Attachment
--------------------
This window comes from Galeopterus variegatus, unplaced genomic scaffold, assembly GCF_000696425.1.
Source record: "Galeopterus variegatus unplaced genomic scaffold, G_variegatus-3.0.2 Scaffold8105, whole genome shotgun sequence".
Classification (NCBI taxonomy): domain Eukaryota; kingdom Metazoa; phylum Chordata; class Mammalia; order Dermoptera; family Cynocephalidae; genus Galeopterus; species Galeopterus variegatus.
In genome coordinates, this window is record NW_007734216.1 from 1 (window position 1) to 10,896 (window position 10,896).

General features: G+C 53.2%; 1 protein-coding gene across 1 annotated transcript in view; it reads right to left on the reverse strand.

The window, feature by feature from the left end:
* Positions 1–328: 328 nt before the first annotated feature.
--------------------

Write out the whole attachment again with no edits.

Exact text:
This window comes from Galeopterus variegatus, unplaced genomic scaffold, assembly GCF_000696425.1.
Source record: "Galeopterus variegatus unplaced genomic scaffold, G_variegatus-3.0.2 Scaffold8105, whole genome shotgun sequence".
Classification (NCBI taxonomy): domain Eukaryota; kingdom Metazoa; phylum Chordata; class Mammalia; order Dermoptera; family Cynocephalidae; genus Galeopterus; species Galeopterus variegatus.
In genome coordinates, this window is record NW_007734216.1 from 1 (window position 1) to 10,896 (window position 10,896).

General features: G+C 53.2%; 1 protein-coding gene across 1 annotated transcript in view; it reads right to left on the reverse strand.

The window, feature by feature from the left end:
* Positions 1–328: 328 nt before the first annotated feature.